From September 8th until the 18th, Maui Forest Bird Recovery Project had a special research project in the Nature Conservancy's Waikamoi Preserve. Since June, the team had been preparing for the study through site visits, creating transects, and organizing maps and the project purpose.
But the bulk of the work, the data collection, was done during these 10 days. It began when four volunteers for the project arrived the weekend before: Andrew Keaveney, Thomas Jahasz, Pat Fitzgerald, and Brooks Rownd. These lucky four would spend the next 10 days in the cloud forest of Haleakala searching and counting the native forest birds that live there.
These are some of their reflections on the experience...
"We had a wonderful two weeks in Waikamoi and Haleakala N.P., with pleasantly varied weather that was occasionally wet but never too bad for us to search for the rare native birds. I got a proper send off from Waikamoi on the final day of the survey, which was cool and a little misty, and quite peaceful since we were monitoring small areas instead of walking a full transect. There were a pair of 'akohekohe moving around my area all morning, one of which occasionally came down close to peer at me from the edges of the 'alani trees. On the way out, just after we called it quits, I ran across a trio of parrotbills, including a juvenile who cautiously inspected me from nearby branches for a good 10 minutes. The adults were busy working and singing up in the nearby trees. The little guy eventually joined one of the adults to beg for a bit, and then they finally moved along. Perhaps when we return in the future the curious 'akohekohe and the little parrotbill will look down at us again and remember us as the big funny-looking creatures who came to visit Waikamoi the previous year."
"Seeking a greater understanding of the constraints to conservation in an insular setting, I came to Maui to work with the Maui parrotbill and crested honeycreeper in their natural habitat. Once within their high elevation cloud forest habitat, I came to realize their precarious existence between the treeless summit of Haleakala and the avian malaria line below. The narrow band of forest that exists around the upper reaches of the volcano is all that provides shelter for these rare birds in a rapidly changing world. The concept of what is natural and pristine comes into a new focus with these birds; an ecosystem we have profoundly altered cannot be expected to maintain treasured species like the Maui parrotbill without innovative, responsive management techniques. Working closely with these species has provided me with a unique opportunity of a foresight into the future where management of species and their ecosystems will be the norm and not the exception."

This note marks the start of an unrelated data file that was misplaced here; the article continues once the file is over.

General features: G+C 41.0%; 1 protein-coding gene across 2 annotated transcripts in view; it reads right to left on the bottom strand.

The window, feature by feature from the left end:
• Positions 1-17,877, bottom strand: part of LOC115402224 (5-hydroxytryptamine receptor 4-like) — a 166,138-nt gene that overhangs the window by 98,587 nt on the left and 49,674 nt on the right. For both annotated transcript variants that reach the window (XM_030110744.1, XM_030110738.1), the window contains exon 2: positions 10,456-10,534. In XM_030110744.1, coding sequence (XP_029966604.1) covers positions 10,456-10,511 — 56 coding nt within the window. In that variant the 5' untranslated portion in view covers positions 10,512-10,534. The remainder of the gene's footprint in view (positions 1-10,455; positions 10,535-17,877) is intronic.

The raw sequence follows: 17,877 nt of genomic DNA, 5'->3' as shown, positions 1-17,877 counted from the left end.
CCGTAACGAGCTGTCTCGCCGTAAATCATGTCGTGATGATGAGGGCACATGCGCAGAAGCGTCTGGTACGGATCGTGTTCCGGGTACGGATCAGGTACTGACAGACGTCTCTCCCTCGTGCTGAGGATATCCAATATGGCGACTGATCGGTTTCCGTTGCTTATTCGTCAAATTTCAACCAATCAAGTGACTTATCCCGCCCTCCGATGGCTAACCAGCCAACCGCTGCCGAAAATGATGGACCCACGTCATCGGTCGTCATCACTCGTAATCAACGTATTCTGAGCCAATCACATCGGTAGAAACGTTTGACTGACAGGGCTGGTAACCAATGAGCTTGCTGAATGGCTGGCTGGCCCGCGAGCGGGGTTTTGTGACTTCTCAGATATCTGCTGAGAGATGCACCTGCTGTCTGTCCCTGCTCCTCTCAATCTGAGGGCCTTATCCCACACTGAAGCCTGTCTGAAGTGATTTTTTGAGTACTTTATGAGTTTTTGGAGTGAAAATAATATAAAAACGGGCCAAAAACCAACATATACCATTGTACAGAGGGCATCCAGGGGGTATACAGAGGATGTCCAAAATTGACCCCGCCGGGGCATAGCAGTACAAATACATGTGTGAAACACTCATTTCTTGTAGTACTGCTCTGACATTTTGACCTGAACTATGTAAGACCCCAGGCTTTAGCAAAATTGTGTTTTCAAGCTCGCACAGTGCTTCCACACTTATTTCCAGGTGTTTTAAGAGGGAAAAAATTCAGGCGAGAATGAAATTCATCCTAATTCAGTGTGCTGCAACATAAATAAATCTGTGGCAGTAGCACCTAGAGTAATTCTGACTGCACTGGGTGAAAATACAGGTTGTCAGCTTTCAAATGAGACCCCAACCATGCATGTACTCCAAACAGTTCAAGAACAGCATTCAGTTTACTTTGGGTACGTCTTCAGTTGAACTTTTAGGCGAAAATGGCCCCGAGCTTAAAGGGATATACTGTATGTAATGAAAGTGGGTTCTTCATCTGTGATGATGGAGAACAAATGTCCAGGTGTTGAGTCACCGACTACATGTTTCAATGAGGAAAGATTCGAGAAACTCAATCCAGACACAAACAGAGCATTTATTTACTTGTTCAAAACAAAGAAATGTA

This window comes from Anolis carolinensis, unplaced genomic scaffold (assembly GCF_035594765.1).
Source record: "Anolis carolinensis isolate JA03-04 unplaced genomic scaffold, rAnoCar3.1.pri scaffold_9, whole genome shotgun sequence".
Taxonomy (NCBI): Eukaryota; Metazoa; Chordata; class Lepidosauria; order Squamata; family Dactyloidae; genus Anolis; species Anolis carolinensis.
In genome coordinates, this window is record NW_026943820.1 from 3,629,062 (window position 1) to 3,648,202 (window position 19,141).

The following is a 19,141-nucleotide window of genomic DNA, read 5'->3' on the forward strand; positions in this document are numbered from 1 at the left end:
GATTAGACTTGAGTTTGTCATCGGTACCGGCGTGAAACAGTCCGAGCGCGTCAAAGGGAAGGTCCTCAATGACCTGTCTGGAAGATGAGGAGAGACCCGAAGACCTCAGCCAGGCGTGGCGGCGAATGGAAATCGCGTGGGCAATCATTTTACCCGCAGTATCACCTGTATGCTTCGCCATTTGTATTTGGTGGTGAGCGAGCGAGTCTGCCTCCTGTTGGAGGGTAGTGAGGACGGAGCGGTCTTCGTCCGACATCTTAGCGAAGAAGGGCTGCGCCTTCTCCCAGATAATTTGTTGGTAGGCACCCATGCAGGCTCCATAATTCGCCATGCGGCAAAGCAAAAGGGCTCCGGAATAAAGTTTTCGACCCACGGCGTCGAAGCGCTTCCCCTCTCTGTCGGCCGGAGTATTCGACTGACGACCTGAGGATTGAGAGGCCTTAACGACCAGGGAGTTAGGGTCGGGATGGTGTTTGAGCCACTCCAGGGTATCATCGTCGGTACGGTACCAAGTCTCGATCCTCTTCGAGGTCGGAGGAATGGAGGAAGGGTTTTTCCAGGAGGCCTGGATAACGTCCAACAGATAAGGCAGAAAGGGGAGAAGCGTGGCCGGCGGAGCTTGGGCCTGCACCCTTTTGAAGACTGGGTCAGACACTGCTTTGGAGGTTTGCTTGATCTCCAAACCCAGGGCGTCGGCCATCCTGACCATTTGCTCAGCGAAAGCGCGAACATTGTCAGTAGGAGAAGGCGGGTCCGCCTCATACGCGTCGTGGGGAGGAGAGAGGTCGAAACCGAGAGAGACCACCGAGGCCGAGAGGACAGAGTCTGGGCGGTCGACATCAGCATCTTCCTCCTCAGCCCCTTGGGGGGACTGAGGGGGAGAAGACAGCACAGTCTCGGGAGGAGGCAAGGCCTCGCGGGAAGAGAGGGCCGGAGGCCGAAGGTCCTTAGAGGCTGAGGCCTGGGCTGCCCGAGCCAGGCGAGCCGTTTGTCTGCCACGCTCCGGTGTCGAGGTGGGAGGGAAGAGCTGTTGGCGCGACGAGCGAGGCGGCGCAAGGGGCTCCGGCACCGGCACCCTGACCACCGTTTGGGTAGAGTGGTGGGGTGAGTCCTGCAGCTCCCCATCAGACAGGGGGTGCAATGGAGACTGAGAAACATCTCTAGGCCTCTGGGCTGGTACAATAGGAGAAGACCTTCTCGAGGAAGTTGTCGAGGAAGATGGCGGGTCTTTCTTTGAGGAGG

"I was always curious what a 'Hawaiian' forest looks like. When I finally got to see it, it somehow wasn't what I pictured! The mosses, ferns and other plants that draped the gnarly treed hills were more plentiful than many other similar sites I've visited in the world. It's no wonder it was so hard to see (and photograph!) the birds. After two weeks of walking up and down those hills I can conclude one thing. The Maui Parrotbill is not a common bird and it WILL need our help to survive farther into the future. I wish there were more 'volunteer' opportunities like this for biologists wanting to expand their knowledge and skills. I learned far more than I could write down and just sitting and walking amongst this forest for hours on end was an experience that will last me a lifetime."
Over the course of 10 days, our Maui Forest Bird Recovery Project staff and volunteers found parrotbill that will be included in a new genetic and bird banding efforts. The data we collected will help estimate the numbers of endangered Maui parrotbill and Akohekohe living in one of the only patches of mesic koa-ohia forest where these rare birds still survive. It seemed the Akohekohe was doing well, as it was whistling everywhere we went.
MFBRP enjoyed working with these volunteers and we appreciate all of their hard work. We are now in the process of analyzing all of the data that they collected and will be able to compare this data to data that we collect at our other study site, Hanawi Natural Area Reserve. It will be interesting to see the local differences in bird populations.
Thanks again to our volunteers and we hope they enjoyed this special experience in the forest.